Below we discuss the time taken to vaccinate each category, given the dose-gap restrictions. We try to assess these timelines, considering the average vaccination rate over seven days, which is different for different categories of the population getting vaccinated. This analysis assumes that the supply of vaccines will be forthcoming, and the vaccination drive will run smooth with people from all categories coming forth for their vaccination.  

By When is Each Category Expected to Get Vaccinated? 

The 15-18 years Age Group 

The current rate of vaccinating the 15-18 years category is about 2.1 million/day. The per-day rate has been calculated by looking at the vaccination trends for the first 14 days since the vaccination started on January 3.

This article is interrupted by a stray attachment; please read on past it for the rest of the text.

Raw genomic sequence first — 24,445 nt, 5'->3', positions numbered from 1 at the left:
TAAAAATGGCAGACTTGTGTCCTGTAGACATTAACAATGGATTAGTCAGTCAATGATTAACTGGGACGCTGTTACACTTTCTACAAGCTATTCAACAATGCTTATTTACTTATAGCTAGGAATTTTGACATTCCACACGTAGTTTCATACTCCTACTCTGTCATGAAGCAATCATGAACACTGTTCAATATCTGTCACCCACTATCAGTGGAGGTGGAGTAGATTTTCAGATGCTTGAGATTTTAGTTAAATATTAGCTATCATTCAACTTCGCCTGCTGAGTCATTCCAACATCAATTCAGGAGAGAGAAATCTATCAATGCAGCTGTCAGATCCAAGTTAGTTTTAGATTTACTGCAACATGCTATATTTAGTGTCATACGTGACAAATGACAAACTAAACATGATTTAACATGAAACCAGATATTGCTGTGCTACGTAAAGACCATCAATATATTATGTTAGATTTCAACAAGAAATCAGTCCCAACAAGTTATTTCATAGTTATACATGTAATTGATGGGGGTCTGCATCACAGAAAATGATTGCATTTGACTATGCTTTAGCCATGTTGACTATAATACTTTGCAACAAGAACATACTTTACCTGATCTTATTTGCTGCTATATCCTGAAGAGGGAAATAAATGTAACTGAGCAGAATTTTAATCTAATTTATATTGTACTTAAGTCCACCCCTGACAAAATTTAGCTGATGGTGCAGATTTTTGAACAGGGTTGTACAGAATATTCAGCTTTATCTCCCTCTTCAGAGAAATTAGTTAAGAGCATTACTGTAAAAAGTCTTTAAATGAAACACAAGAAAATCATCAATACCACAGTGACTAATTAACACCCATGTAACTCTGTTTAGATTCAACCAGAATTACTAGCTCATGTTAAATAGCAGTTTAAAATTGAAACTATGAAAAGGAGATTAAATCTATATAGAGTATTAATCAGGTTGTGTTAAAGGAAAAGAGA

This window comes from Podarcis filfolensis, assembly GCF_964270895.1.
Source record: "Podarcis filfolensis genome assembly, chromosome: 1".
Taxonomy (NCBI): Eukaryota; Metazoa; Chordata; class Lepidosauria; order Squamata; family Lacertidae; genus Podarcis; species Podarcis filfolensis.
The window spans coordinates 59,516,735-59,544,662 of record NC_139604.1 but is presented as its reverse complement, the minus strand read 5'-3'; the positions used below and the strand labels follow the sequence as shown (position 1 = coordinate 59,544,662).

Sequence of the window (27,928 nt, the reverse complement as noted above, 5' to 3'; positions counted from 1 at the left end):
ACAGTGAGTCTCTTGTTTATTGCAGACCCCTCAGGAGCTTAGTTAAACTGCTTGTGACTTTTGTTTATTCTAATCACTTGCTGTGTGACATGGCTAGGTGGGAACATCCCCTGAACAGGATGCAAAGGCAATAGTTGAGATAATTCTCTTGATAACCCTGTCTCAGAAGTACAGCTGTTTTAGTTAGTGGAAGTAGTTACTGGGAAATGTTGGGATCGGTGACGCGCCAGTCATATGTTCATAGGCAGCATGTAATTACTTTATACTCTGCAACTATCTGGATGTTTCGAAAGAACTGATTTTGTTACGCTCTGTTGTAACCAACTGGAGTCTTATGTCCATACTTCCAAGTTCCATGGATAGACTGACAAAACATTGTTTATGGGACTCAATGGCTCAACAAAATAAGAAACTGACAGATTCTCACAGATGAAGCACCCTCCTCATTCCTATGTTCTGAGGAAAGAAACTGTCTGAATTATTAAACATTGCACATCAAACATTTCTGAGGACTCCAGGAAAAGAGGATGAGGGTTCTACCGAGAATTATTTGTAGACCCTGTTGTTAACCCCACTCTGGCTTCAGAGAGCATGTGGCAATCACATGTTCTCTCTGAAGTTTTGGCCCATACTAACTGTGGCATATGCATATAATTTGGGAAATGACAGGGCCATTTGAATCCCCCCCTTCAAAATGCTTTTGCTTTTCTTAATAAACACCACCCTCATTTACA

There are a total of about 99 million people in this age group. At this rate, the first dose of vaccine for the people falling in this category will complete in about a month by early or mid-February 2022. As only Covaxin is being administered in this age group, the drive for the second dose will likely begin only by mid-March to the end of March 2022. Figure 1 shows the trajectory of first dose vaccination to this age group.

Figure 1:

The Adult Population – 18+ Age Group

For this age group, there are still nearly 400.4 million doses required for fully vaccinating all the adults- with 215 million needing the second dose and 92.7 million needing both doses (185.4 million doses). Taking a span of 14 days, the rate of the first dose of vaccination is 13 million/week and the second dose of vaccination 22 million/week.

At this rate, for nearly 940 million adults, the first dose of vaccination is expected to complete by the second week of March 2022 and the second dose by the end of April. Figure 2 plots the trajectories separately for the first and second doses against the targets.